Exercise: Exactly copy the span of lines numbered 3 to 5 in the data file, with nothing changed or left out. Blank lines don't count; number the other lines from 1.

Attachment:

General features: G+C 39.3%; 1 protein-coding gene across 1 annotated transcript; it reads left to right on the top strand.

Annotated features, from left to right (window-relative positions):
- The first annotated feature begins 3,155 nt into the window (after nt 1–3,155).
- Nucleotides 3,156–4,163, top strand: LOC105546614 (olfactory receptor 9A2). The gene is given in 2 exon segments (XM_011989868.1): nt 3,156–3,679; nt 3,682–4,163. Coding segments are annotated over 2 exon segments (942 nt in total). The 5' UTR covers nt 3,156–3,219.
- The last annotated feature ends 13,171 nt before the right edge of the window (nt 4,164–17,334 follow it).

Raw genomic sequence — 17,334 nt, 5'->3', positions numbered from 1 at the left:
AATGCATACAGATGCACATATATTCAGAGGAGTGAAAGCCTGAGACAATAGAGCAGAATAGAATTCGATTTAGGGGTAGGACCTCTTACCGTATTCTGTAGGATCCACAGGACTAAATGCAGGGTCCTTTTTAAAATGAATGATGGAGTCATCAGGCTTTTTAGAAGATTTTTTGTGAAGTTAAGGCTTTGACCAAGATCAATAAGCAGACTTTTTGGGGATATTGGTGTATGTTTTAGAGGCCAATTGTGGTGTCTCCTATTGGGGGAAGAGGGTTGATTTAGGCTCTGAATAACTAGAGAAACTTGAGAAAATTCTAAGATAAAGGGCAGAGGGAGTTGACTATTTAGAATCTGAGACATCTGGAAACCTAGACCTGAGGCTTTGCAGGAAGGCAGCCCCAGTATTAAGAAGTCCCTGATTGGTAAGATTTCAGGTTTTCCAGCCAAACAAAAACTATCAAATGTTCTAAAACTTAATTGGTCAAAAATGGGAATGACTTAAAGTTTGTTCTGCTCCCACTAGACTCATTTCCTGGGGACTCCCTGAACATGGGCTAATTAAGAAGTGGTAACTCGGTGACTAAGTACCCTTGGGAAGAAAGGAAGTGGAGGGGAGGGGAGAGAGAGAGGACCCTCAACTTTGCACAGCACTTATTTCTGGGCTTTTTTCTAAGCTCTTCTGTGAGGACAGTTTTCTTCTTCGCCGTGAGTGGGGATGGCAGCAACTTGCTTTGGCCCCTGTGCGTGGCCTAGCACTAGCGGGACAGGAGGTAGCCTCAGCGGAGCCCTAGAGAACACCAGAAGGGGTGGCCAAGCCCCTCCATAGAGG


- The first annotated feature begins 3,155 nt into the window (after nt 1–3,155).
- Nucleotides 3,156–4,163, top strand: LOC105546614 (olfactory receptor 9A2). The gene is given in 2 exon segments (XM_011989868.1): nt 3,156–3,679; nt 3,682–4,163. Coding segments are annotated over 2 exon segments (942 nt in total). The 5' UTR covers nt 3,156–3,219.
- The last annotated feature ends 13,171 nt before the right edge of the window (nt 4,164–17,334 follow it).